In my previous, I wrote about my first encounter with Veeam in production and a story about why it was essential to backup all your Virtual Infrastructure, something that was not on the mind of many administrators at the beginning of Virtual Infrastructures. I started this Veeam Stories series, and the plan was to write every couple of months a story about my experience with Veeam. Still, unfortunately, for many reasons, I didn’t follow my plan.
In this Veeam Stories: vCloud Director disaster recovery, I talk about a similar(also a full disaster recovery) story but for the for vCloud Director. The same behavior and mindset for handling Virtual Infrastructure back then were similar to how to handle and backup Cloud VMs.
The mindset is, no need to backup the Virtual Machines. We have the backup of the data and also from the vCloud Director itself. It was the same 15 years ago. We have the data backup and also image backup of the physical servers.
Veeam launched support for vCloud Director in version 7.0 back in 2013/2014, and we installed it in the company in maybe 2014/2015(I can’t remember the correct date). We had several Veeam licenses but never used Veeam in vCloud Director, only backup VMware environments.
Our Veeam licenses belong to the infrastructure department to backup all our Virtual Infrastructure. Still, many departments were using Virtual Infrastructure, particularly the R&D that tested Virtual Applications and how they worked in vCloud Director.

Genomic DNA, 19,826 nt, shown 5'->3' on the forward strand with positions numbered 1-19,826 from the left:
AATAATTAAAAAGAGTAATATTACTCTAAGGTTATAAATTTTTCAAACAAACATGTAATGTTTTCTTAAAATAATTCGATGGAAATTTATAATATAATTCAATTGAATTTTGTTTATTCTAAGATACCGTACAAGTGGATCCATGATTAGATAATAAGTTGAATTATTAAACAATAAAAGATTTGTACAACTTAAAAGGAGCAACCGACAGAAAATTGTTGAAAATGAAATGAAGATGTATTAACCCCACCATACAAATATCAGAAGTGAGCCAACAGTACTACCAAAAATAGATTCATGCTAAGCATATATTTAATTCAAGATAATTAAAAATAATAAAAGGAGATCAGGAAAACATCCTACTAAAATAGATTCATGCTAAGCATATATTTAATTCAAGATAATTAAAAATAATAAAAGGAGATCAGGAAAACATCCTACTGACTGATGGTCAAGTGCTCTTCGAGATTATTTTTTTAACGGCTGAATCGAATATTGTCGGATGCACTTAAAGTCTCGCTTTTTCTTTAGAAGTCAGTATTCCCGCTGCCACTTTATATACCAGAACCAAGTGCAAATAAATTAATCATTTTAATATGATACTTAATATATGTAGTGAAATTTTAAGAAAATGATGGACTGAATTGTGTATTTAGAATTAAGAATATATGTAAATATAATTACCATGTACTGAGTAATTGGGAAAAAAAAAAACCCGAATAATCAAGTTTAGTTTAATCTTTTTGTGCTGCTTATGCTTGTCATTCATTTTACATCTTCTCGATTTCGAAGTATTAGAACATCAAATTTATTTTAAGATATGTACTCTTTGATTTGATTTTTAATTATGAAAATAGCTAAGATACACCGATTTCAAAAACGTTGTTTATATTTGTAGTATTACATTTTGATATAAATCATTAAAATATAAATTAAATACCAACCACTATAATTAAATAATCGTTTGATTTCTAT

As usual in Enterprise companies, every department has its budget, particularly for IT. So licenses that belong to Infrastructure were to use in the Infrastructure systems. If we needed backup of any infrastructure outside our department(backups and support to other departments were regular since we were the infrastructure team), that department was required to pay for the used licenses.
But as always, since department fight for budgets, they want to spend as less as possible, and licenses to backup their systems were only the critical ones. The rest was not to pay any licenses or spend money on it.
But as I said, these teams were already testing many Applications in the vCloud Director, and a lot of work and hours were spent on it. I asked a couple of those teams if they want to start to backup their vCloud Directores, but since this means more licenses and payment to the Infrastructure department and needs to be approved by management.
Even the teams said yes, but the department management said no. There was no need for R&D infrastructure and work. Teams didn’t like it, but that was the management’s decision.
Our backup plan for Infrastructure included some of the R&D VMware infrastructures. We were backing the VMs on those systems, including the VMs for the vCloud Director(some were Linux machines and SQL Servers). So management’s statement was that was more than enough.
When I rebuilt our backup Infrastructure, and since we had some Veeam licenses left, I decided to include one of those vCloud directors (the biggest one and with the most work) in our backup plan. Even was not officially requested, I decided to do it to be saved from a possible disaster on that vCloud Director Infrastructure.
To backup, a simple Tenant vCloud Director VMs with Veeam is a simple design.